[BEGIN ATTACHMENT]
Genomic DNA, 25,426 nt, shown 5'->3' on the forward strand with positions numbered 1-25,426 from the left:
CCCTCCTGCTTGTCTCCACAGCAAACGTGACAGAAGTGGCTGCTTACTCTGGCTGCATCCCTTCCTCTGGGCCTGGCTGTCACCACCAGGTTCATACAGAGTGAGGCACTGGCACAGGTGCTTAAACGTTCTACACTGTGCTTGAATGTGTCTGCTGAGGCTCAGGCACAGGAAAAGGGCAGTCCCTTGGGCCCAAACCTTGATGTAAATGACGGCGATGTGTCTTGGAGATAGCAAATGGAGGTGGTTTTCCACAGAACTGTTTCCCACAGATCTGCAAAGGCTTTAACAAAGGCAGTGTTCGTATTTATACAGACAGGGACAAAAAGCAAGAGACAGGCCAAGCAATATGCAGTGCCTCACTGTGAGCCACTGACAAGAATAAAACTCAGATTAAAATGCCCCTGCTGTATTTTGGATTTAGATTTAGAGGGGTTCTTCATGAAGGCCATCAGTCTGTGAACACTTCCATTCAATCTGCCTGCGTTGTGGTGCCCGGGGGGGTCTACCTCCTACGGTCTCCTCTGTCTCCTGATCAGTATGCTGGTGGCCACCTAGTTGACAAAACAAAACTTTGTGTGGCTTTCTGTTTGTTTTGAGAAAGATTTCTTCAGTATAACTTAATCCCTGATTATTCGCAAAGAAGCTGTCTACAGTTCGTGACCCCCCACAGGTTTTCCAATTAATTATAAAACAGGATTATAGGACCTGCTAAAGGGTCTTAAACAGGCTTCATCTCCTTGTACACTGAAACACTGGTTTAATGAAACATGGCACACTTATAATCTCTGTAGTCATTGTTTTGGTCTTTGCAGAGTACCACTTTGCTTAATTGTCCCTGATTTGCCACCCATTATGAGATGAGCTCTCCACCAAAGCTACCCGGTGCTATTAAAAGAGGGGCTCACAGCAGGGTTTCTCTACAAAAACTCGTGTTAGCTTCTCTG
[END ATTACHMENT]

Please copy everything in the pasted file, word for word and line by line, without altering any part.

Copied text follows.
Genomic DNA, 25,426 nt, shown 5'->3' on the forward strand with positions numbered 1-25,426 from the left:
CCCTCCTGCTTGTCTCCACAGCAAACGTGACAGAAGTGGCTGCTTACTCTGGCTGCATCCCTTCCTCTGGGCCTGGCTGTCACCACCAGGTTCATACAGAGTGAGGCACTGGCACAGGTGCTTAAACGTTCTACACTGTGCTTGAATGTGTCTGCTGAGGCTCAGGCACAGGAAAAGGGCAGTCCCTTGGGCCCAAACCTTGATGTAAATGACGGCGATGTGTCTTGGAGATAGCAAATGGAGGTGGTTTTCCACAGAACTGTTTCCCACAGATCTGCAAAGGCTTTAACAAAGGCAGTGTTCGTATTTATACAGACAGGGACAAAAAGCAAGAGACAGGCCAAGCAATATGCAGTGCCTCACTGTGAGCCACTGACAAGAATAAAACTCAGATTAAAATGCCCCTGCTGTATTTTGGATTTAGATTTAGAGGGGTTCTTCATGAAGGCCATCAGTCTGTGAACACTTCCATTCAATCTGCCTGCGTTGTGGTGCCCGGGGGGGTCTACCTCCTACGGTCTCCTCTGTCTCCTGATCAGTATGCTGGTGGCCACCTAGTTGACAAAACAAAACTTTGTGTGGCTTTCTGTTTGTTTTGAGAAAGATTTCTTCAGTATAACTTAATCCCTGATTATTCGCAAAGAAGCTGTCTACAGTTCGTGACCCCCCACAGGTTTTCCAATTAATTATAAAACAGGATTATAGGACCTGCTAAAGGGTCTTAAACAGGCTTCATCTCCTTGTACACTGAAACACTGGTTTAATGAAACATGGCACACTTATAATCTCTGTAGTCATTGTTTTGGTCTTTGCAGAGTACCACTTTGCTTAATTGTCCCTGATTTGCCACCCATTATGAGATGAGCTCTCCACCAAAGCTACCCGGTGCTATTAAAAGAGGGGCTCACAGCAGGGTTTCTCTACAAAAACTCGTGTTAGCTTCTCTG